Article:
Counsellor and Support Person Specific Actions


Before Disaster

Actions for Gender Equity

  • Encourage individuals to develop their strengths beyond gendered expectations.
  • Develop and promote gender-appropriate counselling for men that takes masculinity issues into account, including in crisis situations such as natural disasters.

Surviving Disaster

  • Lobby for the right of clients to have a continuing counselling relationship wherever possible, e.g. with ESOs which may terminate counselling arrangements.
  • Investigate ways of supporting men in the aftermath of a disaster, in the knowledge that they are often reluctant to seek formal counselling
  • Investigate effective counselling for emergency services workers in the immediate post disaster period-particularly in male-dominated organisations (see, e.g. Dr Michelle Tuckey)
  • Investigate alternative ways to support men, e.g. through community-oriented action groups, or in social clean-up events.

Domestic Violence

  • Ask about DV. Name it. Know how to respond to protect women and children and refer men to support services or men’s behaviour change programs.
  • Attend Family Violence after Natural Disaster training to develop awareness of the way DV is excused after disaster.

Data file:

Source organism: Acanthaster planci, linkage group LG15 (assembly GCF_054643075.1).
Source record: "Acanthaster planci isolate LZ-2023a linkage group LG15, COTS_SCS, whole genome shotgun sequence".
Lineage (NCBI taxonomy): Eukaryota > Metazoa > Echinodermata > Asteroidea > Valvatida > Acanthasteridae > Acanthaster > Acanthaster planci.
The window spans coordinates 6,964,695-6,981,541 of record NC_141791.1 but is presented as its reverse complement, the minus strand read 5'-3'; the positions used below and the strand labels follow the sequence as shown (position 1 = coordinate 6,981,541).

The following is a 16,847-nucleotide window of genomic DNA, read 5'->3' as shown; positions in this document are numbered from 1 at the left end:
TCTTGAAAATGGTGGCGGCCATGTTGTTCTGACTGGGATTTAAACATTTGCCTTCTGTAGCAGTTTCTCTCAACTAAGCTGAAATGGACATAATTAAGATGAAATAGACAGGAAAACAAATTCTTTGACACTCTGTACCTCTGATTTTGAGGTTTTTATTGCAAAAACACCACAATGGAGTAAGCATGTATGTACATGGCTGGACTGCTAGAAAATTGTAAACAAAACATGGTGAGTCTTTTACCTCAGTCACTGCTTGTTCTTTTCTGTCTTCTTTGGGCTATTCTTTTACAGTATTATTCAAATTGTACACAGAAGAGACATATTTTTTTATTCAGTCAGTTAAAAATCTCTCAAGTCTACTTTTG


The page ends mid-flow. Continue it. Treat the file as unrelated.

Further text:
• Apply to join disaster preparation groups at Local Government or State Government levels to advocate for the needs of women in DV and men post-disaster.

General Actions


Actions for Gender Equity

  • Recognise that the way men and women act is often the result of social conditioning and these gendered roles can leave women at a disadvantage both during and after disasters
  • Resist stereotypes —base all initiatives on knowledge of difference and specific cultural, economic, political and sexual context, not generalisations (Gender and Disasters Network 2005 p. 159).

Surviving Disaster

  • Before, during, and after disasters, challenge expectations that men will behave in a defined ‘masculine’ way – encourage expression of emotion.

Domestic Violence

  • Be aware that women are at increased risk of violence. Understand that disaster is no excuse for DV.
  • Name it: Say the word ‘violent’- not ‘stressed’ and ‘angry’.
  • Follow the 4 steps to support someone suffering domestic violence after a disaster.
  • Undertake training in identifying domestic violence after disaster, e.g. (provide Iink to our training on this site).